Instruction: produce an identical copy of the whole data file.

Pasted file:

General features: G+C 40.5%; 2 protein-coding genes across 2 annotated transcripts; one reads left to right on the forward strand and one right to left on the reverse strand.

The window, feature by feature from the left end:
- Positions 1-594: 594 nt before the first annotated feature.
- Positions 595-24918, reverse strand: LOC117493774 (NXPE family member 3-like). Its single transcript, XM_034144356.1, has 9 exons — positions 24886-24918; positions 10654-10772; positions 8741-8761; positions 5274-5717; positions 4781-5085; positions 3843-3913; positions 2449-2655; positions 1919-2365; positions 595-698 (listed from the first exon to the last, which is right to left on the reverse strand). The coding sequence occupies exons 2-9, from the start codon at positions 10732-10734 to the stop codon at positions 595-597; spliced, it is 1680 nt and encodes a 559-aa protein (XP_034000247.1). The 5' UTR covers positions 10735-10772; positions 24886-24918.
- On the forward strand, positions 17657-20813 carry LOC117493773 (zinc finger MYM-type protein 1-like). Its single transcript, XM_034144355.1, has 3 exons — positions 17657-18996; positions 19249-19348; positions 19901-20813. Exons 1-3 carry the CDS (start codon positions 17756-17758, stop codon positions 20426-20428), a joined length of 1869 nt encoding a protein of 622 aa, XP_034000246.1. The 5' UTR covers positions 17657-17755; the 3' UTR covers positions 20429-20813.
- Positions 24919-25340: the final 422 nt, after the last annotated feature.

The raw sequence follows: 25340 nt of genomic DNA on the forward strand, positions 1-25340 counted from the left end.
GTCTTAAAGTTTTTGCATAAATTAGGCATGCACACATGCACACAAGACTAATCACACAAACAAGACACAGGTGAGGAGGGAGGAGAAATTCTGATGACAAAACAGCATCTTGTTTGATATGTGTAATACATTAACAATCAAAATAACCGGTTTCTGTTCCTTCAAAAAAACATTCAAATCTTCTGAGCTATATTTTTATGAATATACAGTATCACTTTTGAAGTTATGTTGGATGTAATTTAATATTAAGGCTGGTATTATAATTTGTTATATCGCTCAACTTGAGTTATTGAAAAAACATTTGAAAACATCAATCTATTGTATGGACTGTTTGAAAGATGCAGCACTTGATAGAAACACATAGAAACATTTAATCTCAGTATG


General features: G+C 40.5%; 2 protein-coding genes across 2 annotated transcripts; one reads left to right on the forward strand and one right to left on the reverse strand.

The window, feature by feature from the left end:
- Positions 1-594: 594 nt before the first annotated feature.
- Positions 595-24918, reverse strand: LOC117493774 (NXPE family member 3-like). Its single transcript, XM_034144356.1, has 9 exons — positions 24886-24918; positions 10654-10772; positions 8741-8761; positions 5274-5717; positions 4781-5085; positions 3843-3913; positions 2449-2655; positions 1919-2365; positions 595-698 (listed from the first exon to the last, which is right to left on the reverse strand). The coding sequence occupies exons 2-9, from the start codon at positions 10732-10734 to the stop codon at positions 595-597; spliced, it is 1680 nt and encodes a 559-aa protein (XP_034000247.1). The 5' UTR covers positions 10735-10772; positions 24886-24918.
- On the forward strand, positions 17657-20813 carry LOC117493773 (zinc finger MYM-type protein 1-like). Its single transcript, XM_034144355.1, has 3 exons — positions 17657-18996; positions 19249-19348; positions 19901-20813. Exons 1-3 carry the CDS (start codon positions 17756-17758, stop codon positions 20426-20428), a joined length of 1869 nt encoding a protein of 622 aa, XP_034000246.1. The 5' UTR covers positions 17657-17755; the 3' UTR covers positions 20429-20813.
- Positions 24919-25340: the final 422 nt, after the last annotated feature.

The raw sequence follows: 25340 nt of genomic DNA on the forward strand, positions 1-25340 counted from the left end.
GTCTTAAAGTTTTTGCATAAATTAGGCATGCACACATGCACACAAGACTAATCACACAAACAAGACACAGGTGAGGAGGGAGGAGAAATTCTGATGACAAAACAGCATCTTGTTTGATATGTGTAATACATTAACAATCAAAATAACCGGTTTCTGTTCCTTCAAAAAAACATTCAAATCTTCTGAGCTATATTTTTATGAATATACAGTATCACTTTTGAAGTTATGTTGGATGTAATTTAATATTAAGGCTGGTATTATAATTTGTTATATCGCTCAACTTGAGTTATTGAAAAAACATTTGAAAACATCAATCTATTGTATGGACTGTTTGAAAGATGCAGCACTTGATAGAAACACATAGAAACATTTAATCTCAGTATG